By Omoh Gabriel
BHP Billiton said weekend that U.S. authorities have laid out grounds for possible enforcement action against the top global miner for corrupt practices, stepping up a four-year probe linked partly to its 2008 Olympics sponsorship. In another recent settlement, Parker Drilling agreed for a $15.85 million charge to settle allegations by the SEC and Justice Department that it bribed officials in Nigeria and Kazakhsta.
Securities and Exchange Commission, SEC, charged the worldwide drilling services and project management firm with violating the FCPA by authorising improper payments to a third-party intermediary in order to entertain Nigerian officials involved in resolving the company’s customs disputes. Parker Drilling agreed to pay $4 million to settle the SEC’s charges in April.
BHP has been under investigation by the Securities and Exchange Commission (SEC) and the Department of Justice (DOJ) since 2009, mainly over exploration activities that had been terminated and its hospitality at the Beijing Olympic Games. “As a part of the U.S. process, the SEC and DOJ have recently notified the group of the issues they consider could form the basis of enforcement actions and discussions are continuing,” BHP said in a statement, adding that it could not comment on possible outcomes.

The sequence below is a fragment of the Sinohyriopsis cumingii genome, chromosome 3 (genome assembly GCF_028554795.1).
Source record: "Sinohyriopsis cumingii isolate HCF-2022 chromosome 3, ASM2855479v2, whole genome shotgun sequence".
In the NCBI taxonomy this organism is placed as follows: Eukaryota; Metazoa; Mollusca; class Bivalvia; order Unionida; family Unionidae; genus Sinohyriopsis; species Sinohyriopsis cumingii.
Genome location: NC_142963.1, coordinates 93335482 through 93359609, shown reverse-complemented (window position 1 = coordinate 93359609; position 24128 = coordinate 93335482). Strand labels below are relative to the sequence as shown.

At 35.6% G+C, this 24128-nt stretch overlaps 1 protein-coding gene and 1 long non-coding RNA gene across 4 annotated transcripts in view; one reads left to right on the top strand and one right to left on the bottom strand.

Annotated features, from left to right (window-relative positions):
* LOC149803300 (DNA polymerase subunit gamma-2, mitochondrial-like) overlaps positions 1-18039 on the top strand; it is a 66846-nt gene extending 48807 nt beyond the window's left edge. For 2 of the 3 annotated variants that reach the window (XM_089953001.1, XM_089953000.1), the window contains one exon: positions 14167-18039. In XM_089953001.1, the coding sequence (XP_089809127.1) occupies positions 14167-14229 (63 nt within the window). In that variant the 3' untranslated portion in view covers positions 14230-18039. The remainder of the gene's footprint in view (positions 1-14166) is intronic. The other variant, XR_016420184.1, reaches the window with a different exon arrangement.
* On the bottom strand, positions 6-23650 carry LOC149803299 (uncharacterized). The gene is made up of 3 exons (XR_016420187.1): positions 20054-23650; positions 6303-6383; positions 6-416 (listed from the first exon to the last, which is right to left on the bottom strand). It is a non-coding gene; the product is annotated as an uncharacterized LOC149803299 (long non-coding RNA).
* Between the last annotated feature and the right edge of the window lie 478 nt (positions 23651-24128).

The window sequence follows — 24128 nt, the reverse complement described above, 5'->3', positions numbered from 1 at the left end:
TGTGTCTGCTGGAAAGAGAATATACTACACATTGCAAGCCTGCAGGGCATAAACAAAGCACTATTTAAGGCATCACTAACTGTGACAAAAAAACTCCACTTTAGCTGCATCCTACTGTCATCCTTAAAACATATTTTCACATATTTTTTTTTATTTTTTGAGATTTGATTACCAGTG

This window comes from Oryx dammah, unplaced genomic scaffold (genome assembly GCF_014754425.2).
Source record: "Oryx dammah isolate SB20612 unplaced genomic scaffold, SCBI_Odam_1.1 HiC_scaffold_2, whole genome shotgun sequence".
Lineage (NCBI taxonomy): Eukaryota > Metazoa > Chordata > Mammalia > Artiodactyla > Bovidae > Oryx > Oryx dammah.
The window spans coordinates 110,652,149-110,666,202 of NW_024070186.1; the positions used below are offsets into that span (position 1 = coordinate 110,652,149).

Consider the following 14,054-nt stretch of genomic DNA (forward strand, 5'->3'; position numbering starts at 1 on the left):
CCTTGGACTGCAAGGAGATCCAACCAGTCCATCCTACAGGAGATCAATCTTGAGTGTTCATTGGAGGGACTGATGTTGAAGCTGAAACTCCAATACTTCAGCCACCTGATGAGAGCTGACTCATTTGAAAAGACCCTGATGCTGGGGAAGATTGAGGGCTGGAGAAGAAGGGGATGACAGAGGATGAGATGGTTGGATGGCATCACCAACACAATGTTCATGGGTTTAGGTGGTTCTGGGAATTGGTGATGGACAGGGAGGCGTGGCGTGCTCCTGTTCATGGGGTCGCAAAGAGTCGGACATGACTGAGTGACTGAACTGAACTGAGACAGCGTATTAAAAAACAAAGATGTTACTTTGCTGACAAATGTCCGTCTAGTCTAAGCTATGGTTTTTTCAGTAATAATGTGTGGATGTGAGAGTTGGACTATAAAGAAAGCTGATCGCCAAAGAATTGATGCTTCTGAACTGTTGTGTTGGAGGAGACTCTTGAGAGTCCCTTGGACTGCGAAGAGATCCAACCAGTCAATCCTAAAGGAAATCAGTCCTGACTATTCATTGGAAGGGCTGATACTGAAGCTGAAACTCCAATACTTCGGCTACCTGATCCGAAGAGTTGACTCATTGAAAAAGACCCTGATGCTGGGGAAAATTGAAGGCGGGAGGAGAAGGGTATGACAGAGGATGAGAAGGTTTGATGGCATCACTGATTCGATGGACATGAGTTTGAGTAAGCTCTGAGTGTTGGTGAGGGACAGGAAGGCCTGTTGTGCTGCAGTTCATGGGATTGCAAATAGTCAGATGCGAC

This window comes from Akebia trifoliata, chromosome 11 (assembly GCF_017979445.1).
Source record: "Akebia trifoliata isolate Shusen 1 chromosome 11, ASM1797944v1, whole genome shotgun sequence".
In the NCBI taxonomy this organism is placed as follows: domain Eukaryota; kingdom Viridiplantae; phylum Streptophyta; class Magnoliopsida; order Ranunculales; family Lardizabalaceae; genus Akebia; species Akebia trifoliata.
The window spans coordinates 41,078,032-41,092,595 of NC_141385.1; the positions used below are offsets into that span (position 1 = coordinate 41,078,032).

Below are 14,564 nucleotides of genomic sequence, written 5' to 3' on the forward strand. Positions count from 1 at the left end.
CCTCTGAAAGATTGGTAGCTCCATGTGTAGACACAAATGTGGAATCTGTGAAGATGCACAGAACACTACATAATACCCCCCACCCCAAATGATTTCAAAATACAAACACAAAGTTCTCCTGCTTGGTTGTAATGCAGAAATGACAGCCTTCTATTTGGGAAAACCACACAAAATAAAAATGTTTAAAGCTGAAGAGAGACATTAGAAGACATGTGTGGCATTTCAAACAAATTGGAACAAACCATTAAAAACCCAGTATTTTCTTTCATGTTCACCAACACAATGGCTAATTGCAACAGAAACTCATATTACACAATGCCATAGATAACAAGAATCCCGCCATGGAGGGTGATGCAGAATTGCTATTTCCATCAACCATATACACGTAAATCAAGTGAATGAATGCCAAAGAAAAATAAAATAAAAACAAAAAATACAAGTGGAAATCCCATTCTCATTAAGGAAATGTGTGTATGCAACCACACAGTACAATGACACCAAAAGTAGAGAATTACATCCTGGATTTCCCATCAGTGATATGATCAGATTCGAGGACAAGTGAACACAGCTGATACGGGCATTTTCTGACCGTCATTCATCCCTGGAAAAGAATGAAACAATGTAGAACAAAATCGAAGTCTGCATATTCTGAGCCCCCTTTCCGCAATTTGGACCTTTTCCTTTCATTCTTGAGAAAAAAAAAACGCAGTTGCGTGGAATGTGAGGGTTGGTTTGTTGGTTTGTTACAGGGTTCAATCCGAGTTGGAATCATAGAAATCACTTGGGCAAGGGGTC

BHP has said previously it believed it had complied with all applicable laws in regards to its Olympics sponsorship, and said on Friday it has what it considers to be a “world class anti-corruption compliance program.”
“BHP Billiton is fully committed to operating with integrity and the group’s policies specifically prohibit engaging in unethical conduct,” the company said, adding that it was cooperating fully with the authorities. After being approached by the SEC, the company said in 2010 that it had uncovered potential violations of anti-corruption laws “involving interactions with government officials”, which media have said related to a payment to Cambodian officials in 2006 for a bauxite project that BHP later dropped.
Penalties for violations of the U.S. Foreign Corrupt Practices Act can vary widely, depending on, among other factors, the extent and duration of the violations, the level of benefit the company received, and the level of cooperation from the target of the probe.
In one recent case, French oil giant, Total SA agreed to pay $398 million to settle U.S. criminal and civil allegations that it paid $60 million in bribes to win oil and gas contracts in Iran over nine years. The company released the update on the anti-corruption probe ahead of its annual results, due on August 20, the first results under new Chief Executive Andrew Mackenzie.